I’ve been traveling for the past week, so I’ve been a little quiet around the blogging universe. But yesterday, I went to meet my publishers face-to-face! It was delightful, and I loved talking to the people who are doing amazing things for my book. I am so glad to be working with a team of such wonderful people.
AND there was an unexpected surprise sitting in the lobby when we walked in: Colonel Gail Halvorsen.
The Candy Bomber.
Col. Halvorsen was a WWII pilot who dropped rations during the Berlin Airlift. Following one of his missions, Halvorsen started talking to a crowd of hungry children who were watching the enormous airplanes through the fence at the Tempelhof Airport. When the children asked if he had any candy to give them, he had only two sticks of gum; but he promised to drop more for them next time he flew over the airport.
Halvorsen collected candy rations from several of his buddies and put together three packages of candy for his next mission. As he approached Tempelhof, he wiggled his wings to let the children know it was him, and then his flight engineer threw the three packages out the flare chute with handkerchief parachutes. As he taxied past the children, they waved the handkerchiefs at him in enthusiastic thanks for the candy.
Word spread, and other pilots started donating candy and handkerchiefs for Halvorsen to drop throughout Berlin. Letters addressed to “Uncle Wiggly Wings” streamed through the post office, pleading for candy to be dropped in their area. Before long, thousands of pounds of candy were coming into Germany from the United States, and Halvorsen had to enlist other pilots to spread packages of sweet love to the children of that war-torn country. A few disappointed children wrote to say that they hadn’t been able to reach the packages before the others had cleaned them out, and Halvorsen mailed them personal packages filled with treats.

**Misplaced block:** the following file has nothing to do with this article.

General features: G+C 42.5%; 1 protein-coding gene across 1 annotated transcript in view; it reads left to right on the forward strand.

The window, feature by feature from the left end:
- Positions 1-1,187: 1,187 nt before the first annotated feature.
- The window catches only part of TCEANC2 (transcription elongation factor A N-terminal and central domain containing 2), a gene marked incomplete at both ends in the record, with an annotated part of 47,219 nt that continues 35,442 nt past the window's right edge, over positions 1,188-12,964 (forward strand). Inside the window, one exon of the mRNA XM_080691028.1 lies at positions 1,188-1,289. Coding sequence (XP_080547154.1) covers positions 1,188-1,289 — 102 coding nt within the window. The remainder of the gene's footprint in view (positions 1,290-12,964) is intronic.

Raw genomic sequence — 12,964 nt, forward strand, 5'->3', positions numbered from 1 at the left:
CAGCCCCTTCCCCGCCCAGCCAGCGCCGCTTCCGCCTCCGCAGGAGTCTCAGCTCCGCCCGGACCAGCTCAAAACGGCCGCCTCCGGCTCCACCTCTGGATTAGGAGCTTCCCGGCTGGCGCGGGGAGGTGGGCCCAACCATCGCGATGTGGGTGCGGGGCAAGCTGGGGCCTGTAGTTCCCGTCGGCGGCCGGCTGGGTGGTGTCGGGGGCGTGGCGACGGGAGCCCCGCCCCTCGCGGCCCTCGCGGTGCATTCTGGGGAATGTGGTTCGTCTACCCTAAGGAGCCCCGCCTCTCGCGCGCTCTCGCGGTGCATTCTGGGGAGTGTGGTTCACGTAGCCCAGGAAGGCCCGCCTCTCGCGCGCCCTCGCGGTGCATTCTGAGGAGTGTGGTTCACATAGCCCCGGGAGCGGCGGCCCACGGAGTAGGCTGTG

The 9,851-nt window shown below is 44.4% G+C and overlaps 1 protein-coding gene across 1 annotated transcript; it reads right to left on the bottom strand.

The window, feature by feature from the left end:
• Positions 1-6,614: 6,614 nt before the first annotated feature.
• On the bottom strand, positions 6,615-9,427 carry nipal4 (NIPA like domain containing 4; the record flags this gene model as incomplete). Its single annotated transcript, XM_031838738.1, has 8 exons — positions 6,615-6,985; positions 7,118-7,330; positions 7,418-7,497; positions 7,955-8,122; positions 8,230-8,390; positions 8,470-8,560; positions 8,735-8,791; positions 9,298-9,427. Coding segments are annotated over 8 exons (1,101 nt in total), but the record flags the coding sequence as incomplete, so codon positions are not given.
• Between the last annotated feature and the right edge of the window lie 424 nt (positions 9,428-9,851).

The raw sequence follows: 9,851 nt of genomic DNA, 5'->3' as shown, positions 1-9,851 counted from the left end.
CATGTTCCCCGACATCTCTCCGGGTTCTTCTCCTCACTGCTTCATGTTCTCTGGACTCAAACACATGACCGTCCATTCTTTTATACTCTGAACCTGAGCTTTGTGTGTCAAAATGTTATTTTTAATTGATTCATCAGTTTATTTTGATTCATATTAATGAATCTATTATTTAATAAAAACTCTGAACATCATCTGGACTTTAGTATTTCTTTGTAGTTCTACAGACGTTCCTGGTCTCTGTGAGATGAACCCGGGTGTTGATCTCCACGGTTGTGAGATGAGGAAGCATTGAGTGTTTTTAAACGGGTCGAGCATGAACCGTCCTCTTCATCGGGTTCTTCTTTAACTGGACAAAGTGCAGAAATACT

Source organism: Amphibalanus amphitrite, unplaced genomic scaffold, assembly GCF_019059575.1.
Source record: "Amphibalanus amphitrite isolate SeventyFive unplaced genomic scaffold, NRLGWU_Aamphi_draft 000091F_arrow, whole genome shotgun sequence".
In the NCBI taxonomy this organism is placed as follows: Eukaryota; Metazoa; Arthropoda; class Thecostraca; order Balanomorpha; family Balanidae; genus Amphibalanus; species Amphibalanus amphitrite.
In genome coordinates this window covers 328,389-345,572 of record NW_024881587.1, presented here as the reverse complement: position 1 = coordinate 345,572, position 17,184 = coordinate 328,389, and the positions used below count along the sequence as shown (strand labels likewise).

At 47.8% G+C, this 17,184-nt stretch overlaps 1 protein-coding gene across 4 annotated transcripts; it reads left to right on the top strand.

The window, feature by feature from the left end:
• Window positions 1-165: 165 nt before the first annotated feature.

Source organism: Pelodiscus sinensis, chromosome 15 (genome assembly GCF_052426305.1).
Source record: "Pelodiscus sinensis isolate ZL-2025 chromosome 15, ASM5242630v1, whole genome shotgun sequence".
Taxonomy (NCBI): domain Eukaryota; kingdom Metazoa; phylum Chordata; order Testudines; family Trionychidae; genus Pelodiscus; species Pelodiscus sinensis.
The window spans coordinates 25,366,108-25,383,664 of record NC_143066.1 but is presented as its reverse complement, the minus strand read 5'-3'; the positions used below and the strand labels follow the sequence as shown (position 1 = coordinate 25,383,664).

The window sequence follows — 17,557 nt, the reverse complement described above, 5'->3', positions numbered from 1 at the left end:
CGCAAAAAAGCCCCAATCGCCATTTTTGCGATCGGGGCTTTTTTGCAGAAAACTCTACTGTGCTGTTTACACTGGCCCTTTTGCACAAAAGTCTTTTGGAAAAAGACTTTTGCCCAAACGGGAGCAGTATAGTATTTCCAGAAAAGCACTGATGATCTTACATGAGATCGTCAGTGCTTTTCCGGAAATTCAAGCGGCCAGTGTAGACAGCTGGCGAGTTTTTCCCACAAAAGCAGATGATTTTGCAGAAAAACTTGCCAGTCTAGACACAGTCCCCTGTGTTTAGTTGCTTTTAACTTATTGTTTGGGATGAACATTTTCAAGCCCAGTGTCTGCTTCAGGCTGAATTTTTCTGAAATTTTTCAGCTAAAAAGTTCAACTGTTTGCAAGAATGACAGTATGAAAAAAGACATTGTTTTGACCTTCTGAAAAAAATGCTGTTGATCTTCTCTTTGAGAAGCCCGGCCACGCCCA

The airlift was already providing the necessities of survival. But Colonel Halvorsen saw a need beyond that of just hunger. He saw children who desperately needed some semblance of childhood pleasures. He saw something he could do that would bring a few smiles to a people whose lives had been torn down from the inside.
My friends, charity is not just giving money. Charity is filling a need that not everyone can see. Charity is looking for ways to make people smile. Charity is showing people their worth. Charity is love.
And Colonel Halvorsen had charity.